2. Does the court necessarily order the losing party to fully pay the legal cost of the winning party? What are the possible causes that make the court orders differently?
No. Subject to statutory provisions, the court has an unfettered discretion on the matter of costs.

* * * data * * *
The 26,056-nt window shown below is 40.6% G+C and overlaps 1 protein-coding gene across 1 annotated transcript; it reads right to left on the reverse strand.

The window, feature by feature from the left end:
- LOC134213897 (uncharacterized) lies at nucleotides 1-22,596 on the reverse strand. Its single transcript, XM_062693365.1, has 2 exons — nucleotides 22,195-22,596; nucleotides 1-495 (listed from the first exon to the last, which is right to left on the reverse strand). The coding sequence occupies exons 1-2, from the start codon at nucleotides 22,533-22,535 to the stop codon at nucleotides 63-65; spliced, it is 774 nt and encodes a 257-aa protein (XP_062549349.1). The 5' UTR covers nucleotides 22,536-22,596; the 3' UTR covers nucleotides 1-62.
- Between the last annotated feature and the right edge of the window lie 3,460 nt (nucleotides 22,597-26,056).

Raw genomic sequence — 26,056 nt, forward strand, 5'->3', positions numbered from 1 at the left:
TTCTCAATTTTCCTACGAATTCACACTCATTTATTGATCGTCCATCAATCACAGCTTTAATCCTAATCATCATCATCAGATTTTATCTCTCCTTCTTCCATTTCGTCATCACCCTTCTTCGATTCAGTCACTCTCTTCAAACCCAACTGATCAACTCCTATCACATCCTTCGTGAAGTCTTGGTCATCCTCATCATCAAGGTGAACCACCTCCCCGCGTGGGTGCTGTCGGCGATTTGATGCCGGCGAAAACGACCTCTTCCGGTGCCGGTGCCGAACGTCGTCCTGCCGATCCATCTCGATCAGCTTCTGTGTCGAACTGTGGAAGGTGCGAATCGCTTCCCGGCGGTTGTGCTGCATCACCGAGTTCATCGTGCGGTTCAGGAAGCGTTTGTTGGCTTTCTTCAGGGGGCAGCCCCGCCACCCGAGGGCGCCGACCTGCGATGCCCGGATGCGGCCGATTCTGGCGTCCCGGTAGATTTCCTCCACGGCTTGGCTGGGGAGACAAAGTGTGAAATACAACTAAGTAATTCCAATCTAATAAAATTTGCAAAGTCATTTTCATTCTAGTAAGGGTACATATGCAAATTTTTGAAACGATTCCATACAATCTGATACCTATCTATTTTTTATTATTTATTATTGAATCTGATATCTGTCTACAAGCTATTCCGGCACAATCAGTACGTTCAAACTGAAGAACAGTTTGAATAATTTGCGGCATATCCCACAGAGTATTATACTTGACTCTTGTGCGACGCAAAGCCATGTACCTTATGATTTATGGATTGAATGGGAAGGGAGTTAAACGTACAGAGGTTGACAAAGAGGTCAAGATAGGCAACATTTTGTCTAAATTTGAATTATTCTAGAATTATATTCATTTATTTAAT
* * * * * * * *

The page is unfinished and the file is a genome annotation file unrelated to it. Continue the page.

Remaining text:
Sometimes, the losing party may well before the commencement of proceedings or trial offer a reasonable settlement offer. If the winning party refuses the proposal and then wins the case at trial but fails to beat the offer, the court may refuse to award costs to the winning party. Furthermore, if there are some unreasonable litigation conducts on the part of the winning party throughout the proceedings (i.e. insist on running some unmeritorious points at trial), the court may exercise discretion to refuse costs (all or part) being awarded to the winning party.